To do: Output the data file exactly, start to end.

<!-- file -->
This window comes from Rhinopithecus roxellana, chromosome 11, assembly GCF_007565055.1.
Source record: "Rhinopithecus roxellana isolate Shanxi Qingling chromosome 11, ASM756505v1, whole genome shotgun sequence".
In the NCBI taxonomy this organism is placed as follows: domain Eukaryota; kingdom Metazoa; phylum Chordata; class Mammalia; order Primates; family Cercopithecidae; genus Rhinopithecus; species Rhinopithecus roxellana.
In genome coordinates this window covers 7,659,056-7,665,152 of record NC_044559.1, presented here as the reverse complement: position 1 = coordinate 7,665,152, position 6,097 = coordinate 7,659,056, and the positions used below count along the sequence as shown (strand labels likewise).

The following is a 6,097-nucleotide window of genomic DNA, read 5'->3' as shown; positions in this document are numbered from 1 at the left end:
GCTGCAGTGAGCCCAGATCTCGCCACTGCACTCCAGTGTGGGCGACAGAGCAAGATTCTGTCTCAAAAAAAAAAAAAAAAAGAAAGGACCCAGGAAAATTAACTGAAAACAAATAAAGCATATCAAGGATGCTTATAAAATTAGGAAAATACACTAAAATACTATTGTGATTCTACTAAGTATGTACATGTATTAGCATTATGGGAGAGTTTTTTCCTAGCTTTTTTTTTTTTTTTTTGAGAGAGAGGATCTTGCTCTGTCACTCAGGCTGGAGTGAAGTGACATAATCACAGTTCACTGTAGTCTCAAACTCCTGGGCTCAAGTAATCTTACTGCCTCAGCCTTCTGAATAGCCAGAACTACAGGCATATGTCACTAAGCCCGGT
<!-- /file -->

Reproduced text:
This window comes from Rhinopithecus roxellana, chromosome 11, assembly GCF_007565055.1.
Source record: "Rhinopithecus roxellana isolate Shanxi Qingling chromosome 11, ASM756505v1, whole genome shotgun sequence".
In the NCBI taxonomy this organism is placed as follows: domain Eukaryota; kingdom Metazoa; phylum Chordata; class Mammalia; order Primates; family Cercopithecidae; genus Rhinopithecus; species Rhinopithecus roxellana.
In genome coordinates this window covers 7,659,056-7,665,152 of record NC_044559.1, presented here as the reverse complement: position 1 = coordinate 7,665,152, position 6,097 = coordinate 7,659,056, and the positions used below count along the sequence as shown (strand labels likewise).

The following is a 6,097-nucleotide window of genomic DNA, read 5'->3' as shown; positions in this document are numbered from 1 at the left end:
GCTGCAGTGAGCCCAGATCTCGCCACTGCACTCCAGTGTGGGCGACAGAGCAAGATTCTGTCTCAAAAAAAAAAAAAAAAAGAAAGGACCCAGGAAAATTAACTGAAAACAAATAAAGCATATCAAGGATGCTTATAAAATTAGGAAAATACACTAAAATACTATTGTGATTCTACTAAGTATGTACATGTATTAGCATTATGGGAGAGTTTTTTCCTAGCTTTTTTTTTTTTTTTTTGAGAGAGAGGATCTTGCTCTGTCACTCAGGCTGGAGTGAAGTGACATAATCACAGTTCACTGTAGTCTCAAACTCCTGGGCTCAAGTAATCTTACTGCCTCAGCCTTCTGAATAGCCAGAACTACAGGCATATGTCACTAAGCCCGGT